Not every new web design trend will fit in with your marketing strategy. Smart marketers will consider the consequences of each decision and determine whether it's worth the risk.
Below are some of the biggest trends in regard to web design. We'll try to help you determine whether they're right for your business or not.
Which Website Design Trends Are Right for Your Brand?
- Interactive content
1. Interactive content
Interactive content is engaging, shareable, and informative. Businesses are using it to keep users on their site and get important messages across.
Forbes predicts other companies to follow suit. It mentions how polls, quizzes, and games improve the user experience:
"2018 will be the year of interactivity. Consumers crave a more personalised and entertaining experience when it comes to how they connect with brands, and content such as polls, quizzes, and games can deliver exactly this experience."
Interactive content is appropriate for just about any organisation. The nature of the interactivity, however, will vary from industry-to-industry. You'll have to consider your demographics before you create a quiz for prospective customers.
Asymmetric design gained momentum as a trend in 2017. It creates a unique user experience and challenges users to navigate the site.
This style might be good for startups and innovative companies. It's probably not appropriate for businesses selling life insurance.
Brutalism is another edgy web design trend. According to this article from The Next Web, it's an open rebellion against the consensus web design standards:
"The carefree ruggedness of Brutalism can be seen as a rebellion against the clean, organised, and light designs that we see most frequently today. It's "brutal" in that it feels raw and unpolished, often breaking pretty much every rule of web design and user experience along the way."
A design like this feels fresh and daring. With it, a business signals that its goal is to challenge the industry standards. It's definitely not appropriate for the average university or governmental organisation.
Furthermore, even if it seems chaotic, brutalist design is hard to get right. You'll need a professional to manipulate your site elements in a way that's uneven, but still makes sense.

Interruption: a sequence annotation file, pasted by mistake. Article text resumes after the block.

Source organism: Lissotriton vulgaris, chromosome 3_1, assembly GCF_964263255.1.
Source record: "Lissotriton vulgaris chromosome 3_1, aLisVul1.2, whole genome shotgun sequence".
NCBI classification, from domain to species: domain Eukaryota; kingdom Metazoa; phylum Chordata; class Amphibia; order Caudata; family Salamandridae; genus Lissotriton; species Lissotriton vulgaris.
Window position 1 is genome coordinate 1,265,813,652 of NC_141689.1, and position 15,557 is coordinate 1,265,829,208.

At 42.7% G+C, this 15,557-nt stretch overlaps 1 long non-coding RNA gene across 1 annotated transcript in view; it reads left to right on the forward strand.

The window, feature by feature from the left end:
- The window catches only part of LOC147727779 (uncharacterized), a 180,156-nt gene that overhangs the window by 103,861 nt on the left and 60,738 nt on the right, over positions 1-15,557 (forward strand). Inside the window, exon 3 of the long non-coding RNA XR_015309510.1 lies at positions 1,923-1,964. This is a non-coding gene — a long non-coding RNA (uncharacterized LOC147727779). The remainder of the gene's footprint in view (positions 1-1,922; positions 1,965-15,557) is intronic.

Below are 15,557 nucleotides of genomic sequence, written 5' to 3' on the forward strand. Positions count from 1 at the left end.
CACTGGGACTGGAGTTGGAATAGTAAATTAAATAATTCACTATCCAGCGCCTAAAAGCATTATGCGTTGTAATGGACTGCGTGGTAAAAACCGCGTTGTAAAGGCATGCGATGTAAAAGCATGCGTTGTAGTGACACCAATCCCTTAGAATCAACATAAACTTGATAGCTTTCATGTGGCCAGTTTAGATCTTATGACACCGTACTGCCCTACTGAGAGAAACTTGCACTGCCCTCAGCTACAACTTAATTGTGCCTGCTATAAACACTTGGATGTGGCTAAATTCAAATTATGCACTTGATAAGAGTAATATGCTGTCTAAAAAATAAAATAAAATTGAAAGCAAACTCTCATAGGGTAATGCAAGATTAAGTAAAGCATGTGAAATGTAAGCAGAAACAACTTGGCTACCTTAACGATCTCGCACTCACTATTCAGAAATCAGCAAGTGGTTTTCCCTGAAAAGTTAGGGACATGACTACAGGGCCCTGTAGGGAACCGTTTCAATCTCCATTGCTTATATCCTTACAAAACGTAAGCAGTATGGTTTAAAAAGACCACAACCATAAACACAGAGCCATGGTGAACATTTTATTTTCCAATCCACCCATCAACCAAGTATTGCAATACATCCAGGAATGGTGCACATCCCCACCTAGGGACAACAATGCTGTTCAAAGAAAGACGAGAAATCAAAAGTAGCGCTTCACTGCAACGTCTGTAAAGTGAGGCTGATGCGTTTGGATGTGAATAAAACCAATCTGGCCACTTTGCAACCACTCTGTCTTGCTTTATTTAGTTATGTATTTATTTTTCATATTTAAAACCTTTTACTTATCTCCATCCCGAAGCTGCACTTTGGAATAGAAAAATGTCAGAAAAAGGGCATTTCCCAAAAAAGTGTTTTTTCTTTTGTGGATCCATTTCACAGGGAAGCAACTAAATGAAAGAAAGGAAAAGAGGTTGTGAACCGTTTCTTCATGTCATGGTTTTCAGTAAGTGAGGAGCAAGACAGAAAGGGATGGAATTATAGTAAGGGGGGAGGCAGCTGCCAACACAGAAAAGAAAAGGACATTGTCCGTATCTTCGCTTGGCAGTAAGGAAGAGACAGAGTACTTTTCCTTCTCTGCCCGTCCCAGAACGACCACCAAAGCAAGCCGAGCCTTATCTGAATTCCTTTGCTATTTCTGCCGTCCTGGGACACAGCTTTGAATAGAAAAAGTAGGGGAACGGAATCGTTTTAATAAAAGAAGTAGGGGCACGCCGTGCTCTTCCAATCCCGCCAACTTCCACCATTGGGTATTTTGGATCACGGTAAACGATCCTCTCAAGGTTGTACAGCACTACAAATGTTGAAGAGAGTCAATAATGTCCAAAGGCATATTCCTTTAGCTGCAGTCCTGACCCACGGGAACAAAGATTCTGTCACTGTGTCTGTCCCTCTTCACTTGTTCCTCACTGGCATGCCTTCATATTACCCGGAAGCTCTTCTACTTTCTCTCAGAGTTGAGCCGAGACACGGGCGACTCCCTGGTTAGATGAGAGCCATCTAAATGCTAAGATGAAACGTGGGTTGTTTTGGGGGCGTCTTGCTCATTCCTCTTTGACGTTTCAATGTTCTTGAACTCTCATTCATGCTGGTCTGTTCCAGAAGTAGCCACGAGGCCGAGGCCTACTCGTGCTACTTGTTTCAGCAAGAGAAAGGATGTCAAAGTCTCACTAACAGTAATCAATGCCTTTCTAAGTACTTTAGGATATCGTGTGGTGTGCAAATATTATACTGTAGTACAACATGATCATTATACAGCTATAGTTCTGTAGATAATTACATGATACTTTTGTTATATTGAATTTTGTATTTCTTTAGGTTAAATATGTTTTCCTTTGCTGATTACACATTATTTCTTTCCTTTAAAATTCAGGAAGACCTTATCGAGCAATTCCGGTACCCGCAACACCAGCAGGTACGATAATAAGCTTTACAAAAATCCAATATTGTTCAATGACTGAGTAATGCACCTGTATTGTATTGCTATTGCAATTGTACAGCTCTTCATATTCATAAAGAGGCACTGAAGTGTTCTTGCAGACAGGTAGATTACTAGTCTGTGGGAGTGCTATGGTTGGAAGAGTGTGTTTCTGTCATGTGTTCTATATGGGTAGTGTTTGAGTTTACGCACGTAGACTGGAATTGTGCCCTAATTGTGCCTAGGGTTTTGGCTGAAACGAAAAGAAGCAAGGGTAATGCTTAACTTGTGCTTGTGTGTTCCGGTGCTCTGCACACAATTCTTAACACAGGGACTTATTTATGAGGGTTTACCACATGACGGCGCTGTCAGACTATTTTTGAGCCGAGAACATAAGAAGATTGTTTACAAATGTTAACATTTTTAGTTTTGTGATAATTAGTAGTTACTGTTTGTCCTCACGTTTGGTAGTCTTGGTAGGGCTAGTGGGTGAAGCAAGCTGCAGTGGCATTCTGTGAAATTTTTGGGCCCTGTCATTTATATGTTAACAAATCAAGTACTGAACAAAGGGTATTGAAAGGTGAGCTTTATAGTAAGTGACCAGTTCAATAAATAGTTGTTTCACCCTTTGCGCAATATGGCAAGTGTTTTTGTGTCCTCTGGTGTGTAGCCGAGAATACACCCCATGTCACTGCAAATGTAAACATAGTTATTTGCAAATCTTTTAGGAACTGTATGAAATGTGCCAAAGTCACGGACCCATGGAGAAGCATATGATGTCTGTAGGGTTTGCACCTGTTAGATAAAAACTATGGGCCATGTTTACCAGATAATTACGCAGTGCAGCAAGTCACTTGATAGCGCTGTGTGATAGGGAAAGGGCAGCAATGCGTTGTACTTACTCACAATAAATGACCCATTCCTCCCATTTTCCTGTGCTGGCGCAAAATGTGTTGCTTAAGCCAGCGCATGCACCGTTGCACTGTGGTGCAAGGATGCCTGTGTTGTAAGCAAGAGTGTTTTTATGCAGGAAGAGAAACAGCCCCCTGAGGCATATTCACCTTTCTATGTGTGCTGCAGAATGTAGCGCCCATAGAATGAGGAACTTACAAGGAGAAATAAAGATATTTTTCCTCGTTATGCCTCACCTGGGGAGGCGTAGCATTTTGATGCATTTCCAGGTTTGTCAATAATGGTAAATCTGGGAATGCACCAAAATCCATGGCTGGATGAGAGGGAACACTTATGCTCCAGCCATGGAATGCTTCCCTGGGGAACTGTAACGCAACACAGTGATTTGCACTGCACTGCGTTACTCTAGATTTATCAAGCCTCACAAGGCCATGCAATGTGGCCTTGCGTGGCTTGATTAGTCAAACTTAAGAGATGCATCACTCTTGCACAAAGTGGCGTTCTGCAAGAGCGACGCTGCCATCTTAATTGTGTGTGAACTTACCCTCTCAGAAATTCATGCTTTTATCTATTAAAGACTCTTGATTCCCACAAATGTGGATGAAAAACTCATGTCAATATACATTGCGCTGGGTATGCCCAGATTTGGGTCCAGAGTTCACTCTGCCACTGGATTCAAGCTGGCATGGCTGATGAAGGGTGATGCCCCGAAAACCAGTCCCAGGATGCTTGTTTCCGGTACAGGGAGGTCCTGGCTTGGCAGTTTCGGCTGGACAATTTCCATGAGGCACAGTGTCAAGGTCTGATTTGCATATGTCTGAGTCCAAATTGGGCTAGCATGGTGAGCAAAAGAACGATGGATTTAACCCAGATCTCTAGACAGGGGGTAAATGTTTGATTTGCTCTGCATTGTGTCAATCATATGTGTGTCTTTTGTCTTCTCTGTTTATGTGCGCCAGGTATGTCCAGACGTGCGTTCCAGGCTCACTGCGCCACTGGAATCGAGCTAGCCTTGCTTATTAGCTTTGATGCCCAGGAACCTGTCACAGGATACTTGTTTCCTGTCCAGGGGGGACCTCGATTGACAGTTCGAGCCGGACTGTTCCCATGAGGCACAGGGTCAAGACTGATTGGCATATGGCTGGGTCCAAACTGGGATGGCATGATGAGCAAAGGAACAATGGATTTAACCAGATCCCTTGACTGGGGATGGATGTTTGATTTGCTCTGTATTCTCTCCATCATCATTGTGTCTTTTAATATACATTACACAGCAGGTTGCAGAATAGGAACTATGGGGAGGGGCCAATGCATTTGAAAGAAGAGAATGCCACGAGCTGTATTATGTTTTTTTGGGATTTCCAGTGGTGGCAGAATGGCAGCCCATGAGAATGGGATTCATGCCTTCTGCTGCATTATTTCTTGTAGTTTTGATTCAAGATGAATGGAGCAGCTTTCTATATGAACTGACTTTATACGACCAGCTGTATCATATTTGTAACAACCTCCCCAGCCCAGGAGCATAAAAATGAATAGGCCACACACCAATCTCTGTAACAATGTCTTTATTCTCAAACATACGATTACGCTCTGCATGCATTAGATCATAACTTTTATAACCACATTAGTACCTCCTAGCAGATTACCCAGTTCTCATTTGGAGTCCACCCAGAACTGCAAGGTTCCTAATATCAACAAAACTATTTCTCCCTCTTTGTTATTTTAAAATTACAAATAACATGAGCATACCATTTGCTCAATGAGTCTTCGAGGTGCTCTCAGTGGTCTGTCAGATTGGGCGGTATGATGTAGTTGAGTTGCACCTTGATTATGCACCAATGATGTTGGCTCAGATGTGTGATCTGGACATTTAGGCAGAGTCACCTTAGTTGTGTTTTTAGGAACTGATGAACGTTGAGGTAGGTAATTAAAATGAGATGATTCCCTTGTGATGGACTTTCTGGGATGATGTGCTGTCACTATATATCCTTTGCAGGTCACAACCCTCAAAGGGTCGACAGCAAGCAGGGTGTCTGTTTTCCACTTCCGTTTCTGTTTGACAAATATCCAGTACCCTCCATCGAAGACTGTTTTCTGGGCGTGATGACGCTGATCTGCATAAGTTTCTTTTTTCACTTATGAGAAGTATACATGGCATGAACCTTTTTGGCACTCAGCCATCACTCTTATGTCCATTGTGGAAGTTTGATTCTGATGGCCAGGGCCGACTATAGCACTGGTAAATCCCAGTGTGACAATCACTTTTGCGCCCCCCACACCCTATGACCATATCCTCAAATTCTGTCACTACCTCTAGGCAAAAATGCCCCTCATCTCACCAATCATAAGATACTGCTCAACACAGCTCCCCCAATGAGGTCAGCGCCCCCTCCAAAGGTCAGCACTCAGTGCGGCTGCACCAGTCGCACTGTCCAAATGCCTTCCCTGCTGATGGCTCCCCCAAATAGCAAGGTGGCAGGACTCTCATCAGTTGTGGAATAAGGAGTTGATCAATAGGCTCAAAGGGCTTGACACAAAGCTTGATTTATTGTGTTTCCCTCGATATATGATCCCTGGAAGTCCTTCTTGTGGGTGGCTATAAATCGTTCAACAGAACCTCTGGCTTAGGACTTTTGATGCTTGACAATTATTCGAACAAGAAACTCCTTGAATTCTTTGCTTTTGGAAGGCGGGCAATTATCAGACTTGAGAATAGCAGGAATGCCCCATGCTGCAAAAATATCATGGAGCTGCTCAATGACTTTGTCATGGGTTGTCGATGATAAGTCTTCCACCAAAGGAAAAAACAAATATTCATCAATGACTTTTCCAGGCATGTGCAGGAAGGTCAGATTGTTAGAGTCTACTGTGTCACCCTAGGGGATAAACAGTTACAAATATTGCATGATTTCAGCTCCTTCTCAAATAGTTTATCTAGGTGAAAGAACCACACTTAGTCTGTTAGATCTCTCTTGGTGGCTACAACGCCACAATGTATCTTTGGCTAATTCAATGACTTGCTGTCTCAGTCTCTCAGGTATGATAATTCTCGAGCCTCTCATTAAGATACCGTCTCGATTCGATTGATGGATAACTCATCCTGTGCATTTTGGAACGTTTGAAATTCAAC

Whether your business should go mobile-first with its site design or not depends on its demographics. If your average customer is below the age of 30, however, then you should consider prioritizing mobile. This just means that you design your site with smartphones and tablets in mind. It should still work on desktops and laptops.
Even if your target audience is Baby Boomers, your site should be mobile-friendly at the very least. That means it functions on phones without usability errors and passes Google's test.
This is the bare minimum. Whether you should aim higher or not depends on your demographics.
Video marketing is exploding, but that doesn't mean every business should fill its website with videos. According to this Entrepreneur article, they might distract users from your site navigation and thus, undermine your lead generation efforts:
"Video, however, remains a bit of a controversial web design element to some UX professionals. Especially in ecommerce, it can be seen as a distraction, lumped in the same category as auto carousels."
In other cases, however, video might be just what you need to get a user's attention. Instead of writing a wall of text on your homepage, consider adding a short video to establish your brand's personality and inform users of the most important information.
People of all ages like video, so this decision won't come down to demographics. Instead, you'll have to think about how your user experience will change if you add a video. Depending on your site layout, it might engage, distract, or confuse users.
Web design trends aren't inherently good or bad. The question is whether they match your brand, marketing goals, and target audience. To talk more about web design, or anything else, contact us today.
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